Training Robust Networks

Exploring ResNet on TinyImageNet, unveiling brittleness and discovering simple robustment enhancement strategies via hyperparameter optimization


In the recent years, deep neural networks have emerged as a dominant force in the field of machine learning, achieving remarkable success across a variety of tasks, from VGG-16 in image classification to ChatGPT in natural language modeling. However, the very complexity that allows deep neural networks to learn and represent complex patterns and relationships can also leave them susceptible to challenges such as overfitting, adversarial attacks, and interpretability. The brittleness of deep neural networks, in particular, poses a significant challenge toward their deployment in real-world applications, especially those where reliability is paramount, like medical image diagnosis and autonomous vehicle navigation. Consequently, it is crucial to develop a better understanding of deep architectures and explore strategies for enhancing robustness. This project focuses specifically on ResNet, a model introduced in 2015 for image classification that is still widely used today. In particular, we study the model’s vulnerability to adversarial perturbations and, subsequently, work through a strategy to enhance its resilience through data augmentation and hyperparameter optimization.

Related Works

ResNet is a convolutional neural network architecture introduced in 2015 that sought to overcome numerical instability issues in deep networks and simplify the complexity of architecture search. It achieved this by incorporating skip connections, essentially allowing the training procedure to dynamically determine the optimal number of layers for the network. ResNet is trained on the ImageNet dataset, a popular benchmark in object category classification with 1,000 classes and millions of images. For our project, we use ResNet-18, a version of the original ResNet-34 model that is 18 layers deep, and TinyImageNet, a smaller version of ImageNet with around 100,000 images and 200 classes. This is largely for computational ease.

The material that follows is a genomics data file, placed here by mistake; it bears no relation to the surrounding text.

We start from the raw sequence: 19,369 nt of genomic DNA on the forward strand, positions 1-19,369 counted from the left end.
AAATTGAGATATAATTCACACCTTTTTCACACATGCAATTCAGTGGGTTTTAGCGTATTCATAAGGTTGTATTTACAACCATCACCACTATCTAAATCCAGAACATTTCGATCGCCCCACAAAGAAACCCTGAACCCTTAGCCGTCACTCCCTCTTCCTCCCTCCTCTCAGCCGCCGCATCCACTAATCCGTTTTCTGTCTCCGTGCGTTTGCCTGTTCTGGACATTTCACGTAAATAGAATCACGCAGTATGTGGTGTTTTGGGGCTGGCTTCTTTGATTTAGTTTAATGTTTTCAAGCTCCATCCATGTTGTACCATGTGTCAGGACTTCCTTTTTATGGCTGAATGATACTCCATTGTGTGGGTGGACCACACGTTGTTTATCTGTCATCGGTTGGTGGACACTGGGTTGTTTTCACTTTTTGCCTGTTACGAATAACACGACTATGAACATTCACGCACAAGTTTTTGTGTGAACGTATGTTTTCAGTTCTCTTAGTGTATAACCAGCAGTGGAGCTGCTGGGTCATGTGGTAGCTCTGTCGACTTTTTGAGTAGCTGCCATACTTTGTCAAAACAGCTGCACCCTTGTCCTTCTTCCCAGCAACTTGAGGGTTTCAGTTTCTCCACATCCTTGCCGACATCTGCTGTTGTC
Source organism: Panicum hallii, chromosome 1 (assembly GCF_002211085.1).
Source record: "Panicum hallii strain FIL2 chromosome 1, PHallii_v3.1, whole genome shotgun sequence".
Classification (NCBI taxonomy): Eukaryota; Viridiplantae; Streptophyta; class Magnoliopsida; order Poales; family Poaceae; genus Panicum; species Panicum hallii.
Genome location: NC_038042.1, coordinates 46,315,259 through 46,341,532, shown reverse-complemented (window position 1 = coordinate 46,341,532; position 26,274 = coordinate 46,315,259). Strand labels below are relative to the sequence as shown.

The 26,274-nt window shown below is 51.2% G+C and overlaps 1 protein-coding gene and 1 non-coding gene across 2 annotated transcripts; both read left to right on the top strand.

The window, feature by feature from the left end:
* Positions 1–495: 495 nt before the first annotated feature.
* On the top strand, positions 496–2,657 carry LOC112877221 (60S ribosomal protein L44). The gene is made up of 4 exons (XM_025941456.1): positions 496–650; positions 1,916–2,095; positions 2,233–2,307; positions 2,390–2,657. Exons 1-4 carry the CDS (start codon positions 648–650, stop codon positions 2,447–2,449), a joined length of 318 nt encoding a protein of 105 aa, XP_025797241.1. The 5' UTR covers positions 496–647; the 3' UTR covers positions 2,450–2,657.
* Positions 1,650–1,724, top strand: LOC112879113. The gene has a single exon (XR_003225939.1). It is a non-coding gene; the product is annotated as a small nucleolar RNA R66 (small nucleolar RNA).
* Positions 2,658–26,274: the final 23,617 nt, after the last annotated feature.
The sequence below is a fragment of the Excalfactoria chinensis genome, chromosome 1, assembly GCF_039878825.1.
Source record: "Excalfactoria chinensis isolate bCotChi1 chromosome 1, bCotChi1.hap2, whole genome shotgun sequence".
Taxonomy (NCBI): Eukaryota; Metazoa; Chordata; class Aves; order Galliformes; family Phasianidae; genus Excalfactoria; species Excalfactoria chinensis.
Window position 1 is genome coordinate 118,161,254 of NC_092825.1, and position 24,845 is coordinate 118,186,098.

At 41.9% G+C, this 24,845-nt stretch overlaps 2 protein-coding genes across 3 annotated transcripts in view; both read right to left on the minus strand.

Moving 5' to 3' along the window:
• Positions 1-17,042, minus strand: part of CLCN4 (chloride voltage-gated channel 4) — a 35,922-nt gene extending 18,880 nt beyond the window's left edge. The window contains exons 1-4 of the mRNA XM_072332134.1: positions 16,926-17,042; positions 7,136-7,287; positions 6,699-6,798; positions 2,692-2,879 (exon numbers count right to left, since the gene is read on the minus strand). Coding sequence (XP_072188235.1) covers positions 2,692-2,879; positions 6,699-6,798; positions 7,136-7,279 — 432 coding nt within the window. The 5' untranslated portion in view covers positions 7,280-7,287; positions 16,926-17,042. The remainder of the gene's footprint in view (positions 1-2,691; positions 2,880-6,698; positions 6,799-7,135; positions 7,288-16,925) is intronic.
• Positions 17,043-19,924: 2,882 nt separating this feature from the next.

Figure 1. ResNet-18 Architecture
Figure 2. Sample Images from TinyImageNet

The brittleness of many deep neural networks for computer vision, including ResNet, is well documented. For example, adding a tiny amount of random Gaussian noise, imperceptible to the human eye, can dramatically affect the accuracy and confidence of a network. In fact, we can optimize over the input image to generate small, non-random perturbations that can be used to alter the network’s prediction behavior arbitrarily, a vulnerability that applies to a variety of networks.

In this project, we investigate two small perturbations: adding random Gaussian noise and modifying the colors of a small subset of pixels. We use hyperparameter search to fine-tune ResNet-18, aiming to create a network robust to these perturbations without compromising significantly on accuracy. Specifically, we examine general hyperparameters like batch size, learning rate, number of frozen layers, and more. The ultimate goal is to define a straightforward and resource-efficient strategy for mitigating brittleness that can potentially be extended to other architectures and domains.


Baseline Model

The out-of-the-box ResNet18 model is pretrained on ImageNet, achieving about 55% accuracy on the ImageNet validation set. TinyImageNet is a subset of ImageNet with fewer classes; there is a potential need for further fine-tuning of the out-of-the-box model to optimize performance. Thus, we start off by performing a simple hyperparameter grid search over batch size and learning rate. Each model is trained on the TinyImageNet training set, a dataset of 40,000 images (downsampled from 100,000 for computational ease) with 200 classes (roughly uniform class distribution). The baseline model is then selected based on accuracy on the TinyImageNet validation set, a uniformly balanced dataset of 10,000 images.